|Amoxicillin-clavulanic acid versus cefotaxime in the therapy of bacterial infections in cirrhotic patients
|Ricart E, Soriano G, Novella M T, Ortiz J, Sabat M, Kolle L, Sola-Vera J, Minana J, Dedeu J M, Gomez C, Barrio J L, Guarner C
This is a critical abstract of an economic evaluation that meets the criteria for inclusion on NHS EED. Each abstract contains a brief summary of the methods, the results and conclusions followed by a detailed critical assessment on the reliability of the study and the conclusions drawn.
Amoxicillin-clavulanic acid was compared to cefotaxime for the treatment of suspected bacterial infections in patients with cirrhosis.
Economic study type
The study population comprised patients with cirrhosis and suspected bacterial infection. The study sample comprised all cirrhotic patients hospitalised in the study site and with a bacterial infection. A bacterial infection was suspected if a patient had fever, encephalopathy, abdominal pain, urinary symptoms, and/or respiratory symptoms. The symptoms of an infection were pre-defined using criteria that were reported explicitly in the paper. The exclusion criteria for the study were: allergy to penicillin or cephalosporins; antibiotic treatment other than prophylactic norfloxacin during the two weeks prior to inclusion in the study; nosocomial pneumonia, that usually requires an antibiotic treatment with a broader antimicrobial spectrum; the isolation of gram-positive cocci in urine sediment, in which case the patient received amoxicillin-clavulanic aid; or mild urinary infections (defined as those without fever or encephalopathy, not requiring parenteral antibiotic treatment).
The study was set in secondary care in Spain.
Dates to which data relate
The dates for the effectiveness evidence, resources used and price year were not reported.
Source of effectiveness data
Effectiveness data were derived from a single study.
Link between effectiveness and cost data
Prospective costing was carried out on the same patient sample as that used in the effectiveness study.
The authors reported that the required sample size was 29 patients in each group on the basis of a 62% infection resolution rate for the cefotaxime group and 95% for the amoxicillin-clavulanic acid group, with 80% power to detect a statistically significant difference at the 5% level of significance. This calculation used previous microbiological data from patients infected while on prophylactic norfloxacin.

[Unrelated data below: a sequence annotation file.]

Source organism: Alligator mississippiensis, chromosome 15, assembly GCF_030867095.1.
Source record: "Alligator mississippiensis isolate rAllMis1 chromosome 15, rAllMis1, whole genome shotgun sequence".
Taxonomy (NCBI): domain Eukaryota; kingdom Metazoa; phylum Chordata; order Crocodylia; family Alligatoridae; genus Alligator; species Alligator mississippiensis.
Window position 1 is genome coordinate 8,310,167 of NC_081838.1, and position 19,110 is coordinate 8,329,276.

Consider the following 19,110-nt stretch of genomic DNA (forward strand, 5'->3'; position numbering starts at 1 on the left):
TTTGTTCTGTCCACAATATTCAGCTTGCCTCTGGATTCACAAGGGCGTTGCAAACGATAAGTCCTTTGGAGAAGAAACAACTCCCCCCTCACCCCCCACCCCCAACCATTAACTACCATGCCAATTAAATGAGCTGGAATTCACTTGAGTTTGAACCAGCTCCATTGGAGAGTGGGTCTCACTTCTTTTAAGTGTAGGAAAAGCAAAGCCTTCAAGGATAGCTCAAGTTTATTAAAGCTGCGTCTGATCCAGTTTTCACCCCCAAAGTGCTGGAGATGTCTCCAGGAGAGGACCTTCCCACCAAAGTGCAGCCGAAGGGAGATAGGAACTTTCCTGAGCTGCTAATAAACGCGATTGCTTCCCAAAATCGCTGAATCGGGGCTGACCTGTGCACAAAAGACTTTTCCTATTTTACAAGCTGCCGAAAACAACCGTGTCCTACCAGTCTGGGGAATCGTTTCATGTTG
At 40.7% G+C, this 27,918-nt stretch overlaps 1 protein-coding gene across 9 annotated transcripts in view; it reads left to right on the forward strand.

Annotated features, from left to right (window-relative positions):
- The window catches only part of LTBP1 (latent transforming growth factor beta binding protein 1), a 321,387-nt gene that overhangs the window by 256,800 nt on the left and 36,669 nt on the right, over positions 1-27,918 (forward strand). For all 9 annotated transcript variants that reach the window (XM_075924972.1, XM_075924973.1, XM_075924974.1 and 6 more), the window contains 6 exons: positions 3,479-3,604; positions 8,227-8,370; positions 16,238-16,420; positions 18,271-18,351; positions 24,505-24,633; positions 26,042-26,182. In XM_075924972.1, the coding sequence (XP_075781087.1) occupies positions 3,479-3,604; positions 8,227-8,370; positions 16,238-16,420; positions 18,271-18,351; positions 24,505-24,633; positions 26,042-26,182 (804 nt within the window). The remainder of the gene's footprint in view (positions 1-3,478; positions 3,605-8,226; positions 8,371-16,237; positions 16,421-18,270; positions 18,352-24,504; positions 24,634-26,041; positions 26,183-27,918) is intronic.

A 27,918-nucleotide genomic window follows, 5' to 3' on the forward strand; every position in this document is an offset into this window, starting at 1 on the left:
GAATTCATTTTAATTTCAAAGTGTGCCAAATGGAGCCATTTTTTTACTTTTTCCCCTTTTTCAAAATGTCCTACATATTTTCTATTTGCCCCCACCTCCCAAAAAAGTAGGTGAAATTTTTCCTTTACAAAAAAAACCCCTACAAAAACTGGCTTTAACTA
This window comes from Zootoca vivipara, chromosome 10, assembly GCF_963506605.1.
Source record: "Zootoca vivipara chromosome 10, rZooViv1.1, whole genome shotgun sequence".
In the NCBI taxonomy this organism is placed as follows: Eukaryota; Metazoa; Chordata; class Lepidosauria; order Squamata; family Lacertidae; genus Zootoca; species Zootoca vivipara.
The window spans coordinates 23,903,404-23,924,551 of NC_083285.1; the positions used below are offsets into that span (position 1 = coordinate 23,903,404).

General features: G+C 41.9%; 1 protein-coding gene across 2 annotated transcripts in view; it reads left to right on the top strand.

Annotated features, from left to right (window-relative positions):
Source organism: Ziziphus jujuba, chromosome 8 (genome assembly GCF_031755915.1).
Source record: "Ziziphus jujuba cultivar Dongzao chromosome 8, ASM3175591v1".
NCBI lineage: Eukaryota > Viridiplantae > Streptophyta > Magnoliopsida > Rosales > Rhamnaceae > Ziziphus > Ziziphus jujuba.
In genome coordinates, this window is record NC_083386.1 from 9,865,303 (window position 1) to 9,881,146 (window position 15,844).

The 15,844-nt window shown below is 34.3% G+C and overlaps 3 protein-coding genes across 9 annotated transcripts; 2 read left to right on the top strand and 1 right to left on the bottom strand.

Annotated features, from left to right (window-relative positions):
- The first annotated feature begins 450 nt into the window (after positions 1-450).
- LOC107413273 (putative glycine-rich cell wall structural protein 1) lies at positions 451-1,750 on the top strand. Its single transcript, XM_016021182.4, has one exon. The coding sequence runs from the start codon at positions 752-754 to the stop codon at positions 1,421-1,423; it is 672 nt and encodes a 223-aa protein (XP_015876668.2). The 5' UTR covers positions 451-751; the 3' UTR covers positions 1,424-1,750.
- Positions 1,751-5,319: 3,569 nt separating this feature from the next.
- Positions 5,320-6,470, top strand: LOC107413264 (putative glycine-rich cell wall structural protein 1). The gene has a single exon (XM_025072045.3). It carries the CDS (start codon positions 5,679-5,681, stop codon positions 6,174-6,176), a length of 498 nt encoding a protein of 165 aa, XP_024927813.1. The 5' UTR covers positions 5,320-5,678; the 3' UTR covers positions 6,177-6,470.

All cirrhotic patients hospitalised in the study site (n=96), with suspicion of bacterial infection, were randomised into two groups (48 in amoxicillin-clavulanic acid group and 48 in the cefotaxime group) and stratified for previous prophylaxis with norfloxacin and ascitic fluid infection. The recruitment rate was not reported. No evidence was reported to indicate whether the initial study sample was appropriate for the clinical study question.
This was a single-centre, randomised controlled trial. The method of randomisation was not reported. Patients were followed-up until the infection resolved. Infection was considered resolved when all clinical signs of infection had disappeared. In the amoxicillin-clavulanic acid group, ten patients were excluded from the analysis: infection was not demonstrated in nine patients and one patient required surgical treatment due to secondary peritonitis. In the cefotaxime group, six patients were excluded from the analysis: infection was not demonstrated in five patients and one because of secondary peritonitis. There was no blinding of the assessment of outcomes.